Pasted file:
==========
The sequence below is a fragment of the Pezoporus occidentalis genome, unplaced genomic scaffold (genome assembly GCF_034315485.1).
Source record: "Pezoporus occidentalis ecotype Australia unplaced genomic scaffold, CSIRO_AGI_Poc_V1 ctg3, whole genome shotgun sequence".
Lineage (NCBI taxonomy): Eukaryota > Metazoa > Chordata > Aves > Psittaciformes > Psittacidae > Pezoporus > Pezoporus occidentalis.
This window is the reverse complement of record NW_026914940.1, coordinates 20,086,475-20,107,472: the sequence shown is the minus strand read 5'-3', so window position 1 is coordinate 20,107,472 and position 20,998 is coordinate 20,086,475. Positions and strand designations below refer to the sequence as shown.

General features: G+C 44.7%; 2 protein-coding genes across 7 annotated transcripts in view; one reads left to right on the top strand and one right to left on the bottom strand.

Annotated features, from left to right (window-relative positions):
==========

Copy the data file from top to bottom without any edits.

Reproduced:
The sequence below is a fragment of the Pezoporus occidentalis genome, unplaced genomic scaffold (genome assembly GCF_034315485.1).
Source record: "Pezoporus occidentalis ecotype Australia unplaced genomic scaffold, CSIRO_AGI_Poc_V1 ctg3, whole genome shotgun sequence".
Lineage (NCBI taxonomy): Eukaryota > Metazoa > Chordata > Aves > Psittaciformes > Psittacidae > Pezoporus > Pezoporus occidentalis.
This window is the reverse complement of record NW_026914940.1, coordinates 20,086,475-20,107,472: the sequence shown is the minus strand read 5'-3', so window position 1 is coordinate 20,107,472 and position 20,998 is coordinate 20,086,475. Positions and strand designations below refer to the sequence as shown.

General features: G+C 44.7%; 2 protein-coding genes across 7 annotated transcripts in view; one reads left to right on the top strand and one right to left on the bottom strand.

Annotated features, from left to right (window-relative positions):